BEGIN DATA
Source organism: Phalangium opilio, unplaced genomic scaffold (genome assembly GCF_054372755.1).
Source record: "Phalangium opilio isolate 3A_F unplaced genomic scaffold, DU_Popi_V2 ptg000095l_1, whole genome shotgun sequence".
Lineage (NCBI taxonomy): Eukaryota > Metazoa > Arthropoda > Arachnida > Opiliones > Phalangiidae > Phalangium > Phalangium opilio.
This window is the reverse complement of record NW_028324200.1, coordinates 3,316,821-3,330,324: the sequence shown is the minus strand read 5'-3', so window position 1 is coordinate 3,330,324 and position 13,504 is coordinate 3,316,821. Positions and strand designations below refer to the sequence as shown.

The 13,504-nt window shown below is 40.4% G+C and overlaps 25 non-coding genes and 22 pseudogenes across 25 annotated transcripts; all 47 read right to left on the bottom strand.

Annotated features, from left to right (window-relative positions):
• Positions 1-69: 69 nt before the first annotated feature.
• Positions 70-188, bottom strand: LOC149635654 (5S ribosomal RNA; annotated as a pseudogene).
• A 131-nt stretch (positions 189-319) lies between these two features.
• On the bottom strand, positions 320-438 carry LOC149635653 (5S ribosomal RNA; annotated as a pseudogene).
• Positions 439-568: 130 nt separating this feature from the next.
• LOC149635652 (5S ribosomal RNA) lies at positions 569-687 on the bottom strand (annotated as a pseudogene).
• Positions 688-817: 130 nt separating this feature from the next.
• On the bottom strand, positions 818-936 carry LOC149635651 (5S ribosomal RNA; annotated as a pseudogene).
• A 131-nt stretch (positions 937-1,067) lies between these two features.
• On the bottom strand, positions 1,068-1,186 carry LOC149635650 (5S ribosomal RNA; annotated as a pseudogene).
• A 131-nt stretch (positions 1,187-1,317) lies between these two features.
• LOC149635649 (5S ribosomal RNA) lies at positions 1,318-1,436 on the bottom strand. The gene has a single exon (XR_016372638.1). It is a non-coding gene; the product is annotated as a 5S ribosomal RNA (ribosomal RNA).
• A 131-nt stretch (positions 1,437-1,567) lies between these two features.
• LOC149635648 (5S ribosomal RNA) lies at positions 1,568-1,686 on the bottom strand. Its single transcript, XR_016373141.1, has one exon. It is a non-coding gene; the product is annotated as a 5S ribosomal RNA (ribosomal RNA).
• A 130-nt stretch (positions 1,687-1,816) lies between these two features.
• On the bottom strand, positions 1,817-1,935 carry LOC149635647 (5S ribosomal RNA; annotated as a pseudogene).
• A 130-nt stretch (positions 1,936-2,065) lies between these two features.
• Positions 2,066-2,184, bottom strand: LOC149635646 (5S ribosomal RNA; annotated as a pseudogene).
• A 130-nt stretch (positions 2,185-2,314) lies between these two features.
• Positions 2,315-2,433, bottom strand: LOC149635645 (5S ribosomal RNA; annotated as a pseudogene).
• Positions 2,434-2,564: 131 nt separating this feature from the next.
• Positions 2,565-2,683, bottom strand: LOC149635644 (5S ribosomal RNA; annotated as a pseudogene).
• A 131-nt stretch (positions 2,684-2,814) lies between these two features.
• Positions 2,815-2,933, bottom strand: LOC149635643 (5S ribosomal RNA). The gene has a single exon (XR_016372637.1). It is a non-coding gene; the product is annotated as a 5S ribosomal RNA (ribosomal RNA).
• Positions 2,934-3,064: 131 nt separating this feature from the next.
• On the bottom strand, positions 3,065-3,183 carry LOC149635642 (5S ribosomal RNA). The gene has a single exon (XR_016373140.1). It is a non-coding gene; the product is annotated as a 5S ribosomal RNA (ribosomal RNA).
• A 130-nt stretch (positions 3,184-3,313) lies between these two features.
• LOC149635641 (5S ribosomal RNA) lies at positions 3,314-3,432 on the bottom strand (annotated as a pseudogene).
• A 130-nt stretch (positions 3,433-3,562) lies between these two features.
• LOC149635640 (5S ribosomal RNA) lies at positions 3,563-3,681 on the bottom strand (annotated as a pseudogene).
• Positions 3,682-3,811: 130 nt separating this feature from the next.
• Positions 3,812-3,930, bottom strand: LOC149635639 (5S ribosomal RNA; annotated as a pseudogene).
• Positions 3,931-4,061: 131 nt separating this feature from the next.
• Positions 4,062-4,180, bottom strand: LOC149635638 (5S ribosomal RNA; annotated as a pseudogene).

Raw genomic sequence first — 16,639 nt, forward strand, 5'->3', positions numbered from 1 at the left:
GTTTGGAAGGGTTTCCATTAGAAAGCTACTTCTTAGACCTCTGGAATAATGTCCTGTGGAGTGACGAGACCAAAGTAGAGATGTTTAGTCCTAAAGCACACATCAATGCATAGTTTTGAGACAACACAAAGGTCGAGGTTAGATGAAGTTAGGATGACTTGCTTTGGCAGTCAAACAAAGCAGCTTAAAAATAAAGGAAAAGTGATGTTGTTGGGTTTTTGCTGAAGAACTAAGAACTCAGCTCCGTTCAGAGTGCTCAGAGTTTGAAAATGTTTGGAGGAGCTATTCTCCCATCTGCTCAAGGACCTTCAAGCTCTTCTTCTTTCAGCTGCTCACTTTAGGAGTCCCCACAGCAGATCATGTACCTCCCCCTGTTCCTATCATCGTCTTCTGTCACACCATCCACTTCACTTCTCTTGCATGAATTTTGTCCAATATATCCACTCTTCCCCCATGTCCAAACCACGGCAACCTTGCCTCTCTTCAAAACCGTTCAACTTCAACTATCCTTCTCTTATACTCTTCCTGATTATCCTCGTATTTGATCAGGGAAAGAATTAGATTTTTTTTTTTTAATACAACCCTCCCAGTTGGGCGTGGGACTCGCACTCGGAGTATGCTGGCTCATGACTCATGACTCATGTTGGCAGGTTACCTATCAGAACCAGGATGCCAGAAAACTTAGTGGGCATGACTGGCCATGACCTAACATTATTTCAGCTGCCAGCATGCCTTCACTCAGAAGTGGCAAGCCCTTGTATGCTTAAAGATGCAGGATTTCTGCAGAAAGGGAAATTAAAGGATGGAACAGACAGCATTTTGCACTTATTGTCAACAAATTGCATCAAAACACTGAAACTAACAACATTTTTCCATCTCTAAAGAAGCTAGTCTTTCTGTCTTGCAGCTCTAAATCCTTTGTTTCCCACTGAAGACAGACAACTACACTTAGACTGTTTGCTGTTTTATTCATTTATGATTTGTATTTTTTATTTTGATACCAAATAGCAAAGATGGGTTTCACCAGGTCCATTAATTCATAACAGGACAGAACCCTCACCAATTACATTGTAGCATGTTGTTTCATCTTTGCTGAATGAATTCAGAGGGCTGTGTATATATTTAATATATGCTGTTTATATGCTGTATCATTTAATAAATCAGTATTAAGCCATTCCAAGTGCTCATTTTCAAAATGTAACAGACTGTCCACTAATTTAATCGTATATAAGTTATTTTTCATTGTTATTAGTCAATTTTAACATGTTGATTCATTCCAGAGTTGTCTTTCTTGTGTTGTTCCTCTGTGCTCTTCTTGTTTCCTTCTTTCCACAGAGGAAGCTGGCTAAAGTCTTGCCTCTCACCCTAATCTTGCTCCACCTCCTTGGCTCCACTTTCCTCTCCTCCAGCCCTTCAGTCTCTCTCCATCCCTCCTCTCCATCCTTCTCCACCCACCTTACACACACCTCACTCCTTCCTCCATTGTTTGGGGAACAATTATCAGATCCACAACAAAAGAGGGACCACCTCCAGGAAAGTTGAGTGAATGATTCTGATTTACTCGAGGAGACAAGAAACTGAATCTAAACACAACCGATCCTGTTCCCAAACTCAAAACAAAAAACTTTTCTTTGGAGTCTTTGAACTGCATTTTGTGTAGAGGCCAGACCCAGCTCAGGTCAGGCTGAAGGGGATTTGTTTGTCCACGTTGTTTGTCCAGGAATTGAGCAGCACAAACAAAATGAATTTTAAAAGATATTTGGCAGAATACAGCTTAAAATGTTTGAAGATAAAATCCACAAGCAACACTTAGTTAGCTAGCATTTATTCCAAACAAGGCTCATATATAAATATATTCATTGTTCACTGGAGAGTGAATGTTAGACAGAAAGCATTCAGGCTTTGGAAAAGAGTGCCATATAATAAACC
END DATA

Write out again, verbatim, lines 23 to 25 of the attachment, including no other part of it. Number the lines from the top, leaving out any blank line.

• A 130-nt stretch (positions 1,936-2,065) lies between these two features.
• Positions 2,066-2,184, bottom strand: LOC149635646 (5S ribosomal RNA; annotated as a pseudogene).
• A 130-nt stretch (positions 2,185-2,314) lies between these two features.